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Dror Sharon, Samer Khateb, Ayat Khalailah, Avigail Beryozkin, Liliana Mizrahi-Meissonnier, Alaa Abu-diab, Fathiah Abu-Turkey, Mor Hanany, Tamar Ben-Yosef, Eyal Banin; Identification of Homozygous and Hemizygous Genomic Deletions that Cause Inherited Retinal Degenerations by Analyzing Whole Exome Sequencing Data. Invest. Ophthalmol. Vis. Sci. 2015;56(7 ):4346.
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Inherited retinal degenerations (IRDs) are a common cause of visual disturbance with a high clinical and genetic heterogeneity. Various mutations in more than 200 genes were identified and / or mapped causing this disease. Over the last few years, the development of next-generation sequencing techniques such as whole exome sequencing (WES) contributed to the discovery of many of these genes. While effective in identification of localized sequence changes, large deletions may be overlooked when analyzing WES data by conventional methods. The aim of the current study was to utilize WES data in order to identify large deletions that include at least one exon in known IRD genes.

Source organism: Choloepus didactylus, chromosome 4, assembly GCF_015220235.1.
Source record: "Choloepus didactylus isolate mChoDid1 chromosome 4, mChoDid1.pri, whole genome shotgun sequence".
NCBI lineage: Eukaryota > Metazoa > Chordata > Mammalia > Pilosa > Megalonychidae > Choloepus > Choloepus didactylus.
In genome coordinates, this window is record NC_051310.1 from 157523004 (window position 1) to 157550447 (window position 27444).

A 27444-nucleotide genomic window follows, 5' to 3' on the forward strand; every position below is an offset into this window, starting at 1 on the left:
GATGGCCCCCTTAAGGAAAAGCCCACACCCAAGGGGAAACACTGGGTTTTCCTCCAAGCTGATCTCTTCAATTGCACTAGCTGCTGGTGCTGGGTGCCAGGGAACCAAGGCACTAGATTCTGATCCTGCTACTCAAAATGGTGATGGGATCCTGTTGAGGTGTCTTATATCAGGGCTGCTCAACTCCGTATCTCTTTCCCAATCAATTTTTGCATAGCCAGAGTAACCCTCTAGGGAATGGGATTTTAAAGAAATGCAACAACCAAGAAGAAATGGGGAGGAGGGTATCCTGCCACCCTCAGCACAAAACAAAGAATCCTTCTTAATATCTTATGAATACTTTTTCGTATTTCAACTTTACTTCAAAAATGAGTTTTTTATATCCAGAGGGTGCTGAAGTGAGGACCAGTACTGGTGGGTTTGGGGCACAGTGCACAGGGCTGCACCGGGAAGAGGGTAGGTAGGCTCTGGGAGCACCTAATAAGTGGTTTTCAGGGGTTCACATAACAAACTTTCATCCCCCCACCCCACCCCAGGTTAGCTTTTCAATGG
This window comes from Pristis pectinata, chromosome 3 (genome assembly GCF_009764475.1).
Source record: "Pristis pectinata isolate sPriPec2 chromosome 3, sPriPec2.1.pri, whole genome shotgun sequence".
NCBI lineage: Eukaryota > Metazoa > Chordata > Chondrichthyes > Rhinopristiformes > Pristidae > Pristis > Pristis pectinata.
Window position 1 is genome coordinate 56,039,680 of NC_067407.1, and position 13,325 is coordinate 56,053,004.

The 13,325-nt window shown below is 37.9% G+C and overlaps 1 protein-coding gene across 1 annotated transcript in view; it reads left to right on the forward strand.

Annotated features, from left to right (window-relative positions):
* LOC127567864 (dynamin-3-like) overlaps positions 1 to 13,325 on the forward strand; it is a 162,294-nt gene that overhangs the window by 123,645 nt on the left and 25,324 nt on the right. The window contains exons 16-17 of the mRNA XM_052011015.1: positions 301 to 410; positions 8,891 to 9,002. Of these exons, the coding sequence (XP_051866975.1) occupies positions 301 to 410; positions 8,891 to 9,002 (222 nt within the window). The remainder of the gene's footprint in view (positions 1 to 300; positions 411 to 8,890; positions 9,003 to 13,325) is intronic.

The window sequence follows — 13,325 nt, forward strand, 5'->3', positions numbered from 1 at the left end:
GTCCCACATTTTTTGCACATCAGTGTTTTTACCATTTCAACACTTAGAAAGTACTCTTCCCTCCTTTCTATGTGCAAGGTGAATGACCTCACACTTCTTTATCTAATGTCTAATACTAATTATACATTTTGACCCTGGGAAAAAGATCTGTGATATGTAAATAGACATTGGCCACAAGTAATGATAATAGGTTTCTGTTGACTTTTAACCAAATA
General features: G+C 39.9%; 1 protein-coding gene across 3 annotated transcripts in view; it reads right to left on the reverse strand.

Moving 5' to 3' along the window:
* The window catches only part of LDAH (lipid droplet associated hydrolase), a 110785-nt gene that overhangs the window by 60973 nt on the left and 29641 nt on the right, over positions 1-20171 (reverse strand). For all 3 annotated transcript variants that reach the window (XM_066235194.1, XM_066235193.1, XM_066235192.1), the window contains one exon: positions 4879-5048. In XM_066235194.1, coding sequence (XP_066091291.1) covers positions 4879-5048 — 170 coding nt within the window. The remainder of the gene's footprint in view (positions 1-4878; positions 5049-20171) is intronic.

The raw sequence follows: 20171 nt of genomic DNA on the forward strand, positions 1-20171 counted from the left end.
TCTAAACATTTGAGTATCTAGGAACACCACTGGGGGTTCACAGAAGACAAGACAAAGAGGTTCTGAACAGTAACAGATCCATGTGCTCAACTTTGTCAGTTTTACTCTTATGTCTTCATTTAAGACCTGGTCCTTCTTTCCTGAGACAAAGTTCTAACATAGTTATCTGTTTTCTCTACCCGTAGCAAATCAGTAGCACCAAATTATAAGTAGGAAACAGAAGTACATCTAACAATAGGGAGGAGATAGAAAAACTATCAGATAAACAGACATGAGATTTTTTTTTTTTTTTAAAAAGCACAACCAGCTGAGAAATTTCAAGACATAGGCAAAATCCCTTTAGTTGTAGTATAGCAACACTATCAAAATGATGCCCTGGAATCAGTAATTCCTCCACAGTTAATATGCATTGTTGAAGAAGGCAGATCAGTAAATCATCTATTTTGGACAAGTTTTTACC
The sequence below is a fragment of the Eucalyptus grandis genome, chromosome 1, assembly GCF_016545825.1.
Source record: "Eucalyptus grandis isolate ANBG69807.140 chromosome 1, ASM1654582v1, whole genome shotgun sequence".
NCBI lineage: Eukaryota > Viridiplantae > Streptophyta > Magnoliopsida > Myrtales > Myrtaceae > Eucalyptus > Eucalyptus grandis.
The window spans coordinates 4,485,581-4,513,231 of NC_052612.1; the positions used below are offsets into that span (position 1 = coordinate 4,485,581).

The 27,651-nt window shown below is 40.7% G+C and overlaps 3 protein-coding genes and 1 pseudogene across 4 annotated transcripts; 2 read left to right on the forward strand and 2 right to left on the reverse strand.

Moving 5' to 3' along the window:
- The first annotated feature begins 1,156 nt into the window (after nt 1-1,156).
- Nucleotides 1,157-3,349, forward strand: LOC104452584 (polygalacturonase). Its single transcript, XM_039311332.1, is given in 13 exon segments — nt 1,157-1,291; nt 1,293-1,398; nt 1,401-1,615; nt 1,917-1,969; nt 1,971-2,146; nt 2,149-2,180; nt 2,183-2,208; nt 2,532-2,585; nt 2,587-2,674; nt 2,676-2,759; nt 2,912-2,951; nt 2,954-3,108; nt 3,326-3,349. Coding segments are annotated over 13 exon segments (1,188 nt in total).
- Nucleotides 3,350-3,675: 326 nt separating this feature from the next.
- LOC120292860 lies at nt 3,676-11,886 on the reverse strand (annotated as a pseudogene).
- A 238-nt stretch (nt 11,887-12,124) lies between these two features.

Patients diagnosed with different IRDs underwent a comprehensive ophthalmic evaluation, including ophthalmic ancillary tests. Index cases were initially screened for known mutations, and when found negative, WES was performed using the NimbleGen V2 paired-end kit and Illumina HiSeq2000 (Otogenetics). An analysis of exon coverage data (taking into account the mean coverage and standard deviation of each of the 185,636 exons in the human genome) was performed.
We analyzed data of 81 WES samples from index patients with IRDs. By calculating the average coverage for all exons in the human genome, we were able to identify homozygous or hemizygous deletions of at least one exon in 6 families (7.5%). In one family we identified a single-exon deletion in EYS, in two families we identified deletions of three consecutive exons in MYO7A and NPHP4, in one family we identified a 4-exon deletion in RPGR, in one family we identified a deletion of eight consecutive exons in RPGR, and in one family with the original diagnosis of retinitis pigmentosa we identified a multi-gene deletion on the X-chromosome, including the CHM gene. By using PCR-walking analysis, we were able to identify the borders of two of the deletions and to screen our set of patients for the presence of additional patients with either heterozygous or homozygous deletions.
To the best of our knowledge, this is the first study in which WES data were systematically analyzed to identify large deletions in IRD genes. Our analysis indicates that large deletions (including at least one exon) are relatively frequent (about 7.5 % in our cohort) and should be part of the routine analysis of WES data
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